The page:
3. Is there any available footage of the incident?
Sometimes the footage from a police officer’s dashboard contradicts the facts stated in the officer’s arrest report. Obtain any footage available from the scene of the arrest and the police holding area. If the events from the videotape do not match up with those accounted for in the police report, you may be able to contest the legality of the arrest.
4. Were the breathalyzer results accurate?
While a breathalyzer test results are often a more reliable indicator of a person’s level of intoxication than field sobriety tests, they too have their flaws. There are several variable independent to the amount of alcohol a person consumes that can affect the reading of a breath test, such as:
- Improper Calibration and Maintenance: Without proper calibration and regular maintenance, breath tests readings may artificially heighten a person’s actual level of intoxication.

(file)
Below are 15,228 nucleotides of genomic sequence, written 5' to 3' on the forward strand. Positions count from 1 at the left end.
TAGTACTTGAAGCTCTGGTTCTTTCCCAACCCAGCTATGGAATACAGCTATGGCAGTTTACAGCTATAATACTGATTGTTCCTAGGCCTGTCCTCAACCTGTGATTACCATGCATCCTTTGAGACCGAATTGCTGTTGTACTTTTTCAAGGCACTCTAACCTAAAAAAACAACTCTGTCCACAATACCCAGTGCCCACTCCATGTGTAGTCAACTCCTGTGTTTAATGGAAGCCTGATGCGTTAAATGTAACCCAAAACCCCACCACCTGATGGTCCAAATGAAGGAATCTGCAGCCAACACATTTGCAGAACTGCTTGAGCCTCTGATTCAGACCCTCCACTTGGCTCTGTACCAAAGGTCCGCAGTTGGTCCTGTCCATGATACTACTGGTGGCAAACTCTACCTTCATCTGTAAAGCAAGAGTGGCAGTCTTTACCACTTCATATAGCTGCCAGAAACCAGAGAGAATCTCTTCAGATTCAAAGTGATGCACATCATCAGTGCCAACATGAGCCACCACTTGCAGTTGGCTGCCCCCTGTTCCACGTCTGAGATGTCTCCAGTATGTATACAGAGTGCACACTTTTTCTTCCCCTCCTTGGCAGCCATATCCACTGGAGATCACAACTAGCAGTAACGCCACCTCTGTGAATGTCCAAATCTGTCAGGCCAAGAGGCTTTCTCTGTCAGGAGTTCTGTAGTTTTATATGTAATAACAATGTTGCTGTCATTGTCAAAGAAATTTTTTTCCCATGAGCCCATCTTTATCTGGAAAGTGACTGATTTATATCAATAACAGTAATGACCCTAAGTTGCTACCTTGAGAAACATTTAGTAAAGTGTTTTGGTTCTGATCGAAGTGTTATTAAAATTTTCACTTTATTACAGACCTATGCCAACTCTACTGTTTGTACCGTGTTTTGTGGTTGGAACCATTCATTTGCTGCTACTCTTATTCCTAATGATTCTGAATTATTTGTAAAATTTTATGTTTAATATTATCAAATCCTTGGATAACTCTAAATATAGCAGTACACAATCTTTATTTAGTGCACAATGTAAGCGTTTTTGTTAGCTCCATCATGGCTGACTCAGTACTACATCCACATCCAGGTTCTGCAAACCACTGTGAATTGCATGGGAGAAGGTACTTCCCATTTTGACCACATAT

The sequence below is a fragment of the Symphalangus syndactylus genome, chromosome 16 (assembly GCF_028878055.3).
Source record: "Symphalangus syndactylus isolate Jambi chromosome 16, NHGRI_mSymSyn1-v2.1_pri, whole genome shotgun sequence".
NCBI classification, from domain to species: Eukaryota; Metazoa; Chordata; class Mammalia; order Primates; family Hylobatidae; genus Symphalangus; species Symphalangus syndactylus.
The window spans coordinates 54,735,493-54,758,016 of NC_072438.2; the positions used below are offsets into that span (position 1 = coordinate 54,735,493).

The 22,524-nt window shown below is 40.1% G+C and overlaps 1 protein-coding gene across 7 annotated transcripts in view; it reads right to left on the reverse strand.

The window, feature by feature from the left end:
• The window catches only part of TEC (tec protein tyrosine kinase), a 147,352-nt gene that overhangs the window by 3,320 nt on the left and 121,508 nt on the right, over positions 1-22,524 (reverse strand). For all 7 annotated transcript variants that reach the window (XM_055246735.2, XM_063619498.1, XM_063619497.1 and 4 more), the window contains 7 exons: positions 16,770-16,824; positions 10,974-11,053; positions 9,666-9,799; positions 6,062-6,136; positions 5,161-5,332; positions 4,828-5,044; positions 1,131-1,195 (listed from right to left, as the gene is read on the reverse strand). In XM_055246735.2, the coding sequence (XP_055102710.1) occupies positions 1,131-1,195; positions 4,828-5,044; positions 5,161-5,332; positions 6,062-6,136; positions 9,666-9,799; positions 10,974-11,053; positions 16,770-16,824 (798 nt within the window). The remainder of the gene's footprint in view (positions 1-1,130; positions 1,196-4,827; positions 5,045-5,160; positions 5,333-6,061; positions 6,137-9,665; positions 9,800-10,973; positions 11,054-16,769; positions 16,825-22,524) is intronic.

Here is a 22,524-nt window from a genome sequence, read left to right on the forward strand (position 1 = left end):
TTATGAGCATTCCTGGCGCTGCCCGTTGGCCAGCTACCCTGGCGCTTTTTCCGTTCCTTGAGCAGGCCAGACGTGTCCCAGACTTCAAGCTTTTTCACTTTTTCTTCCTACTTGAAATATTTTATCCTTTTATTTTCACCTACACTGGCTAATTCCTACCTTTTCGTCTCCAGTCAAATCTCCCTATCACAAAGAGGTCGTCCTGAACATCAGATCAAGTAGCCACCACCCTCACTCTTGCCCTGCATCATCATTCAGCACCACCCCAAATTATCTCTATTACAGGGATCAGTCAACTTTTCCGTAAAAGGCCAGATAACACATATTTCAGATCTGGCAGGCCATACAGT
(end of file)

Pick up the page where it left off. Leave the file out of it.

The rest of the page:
- Malfunction: The equipment used for breath testing is not infallible. While it is admittedly rare, studies have shown that this equipment can be defective and provide fluctuating readings.
- Human Error: Incorrect administration of breath tests lead to incorrect readings. Carelessness, distraction or inexperience on the part of the administrating officer could result in defective readings.
- Medical Conditions: Certain health conditions and body traits sometimes cause people to naturally produce body fluids that breath tests mistake for ingested alcohol.
- Over-the-Counter Medicines: Since most breath tests are unable to distinguish between different types of alcohol, the consumption of mouthwash or other hygienic products can also produce heightened BAC test results.
5. Was the blood test properly administrated?
Blood alcohol content (BAC) tests are generally considered to be the most reliable indicator of a person’s level of intoxication; however, this method is also not infallible. There are several possible errors that can skew the results of a BAC into a false positive, which will often cause the case to be dismissed.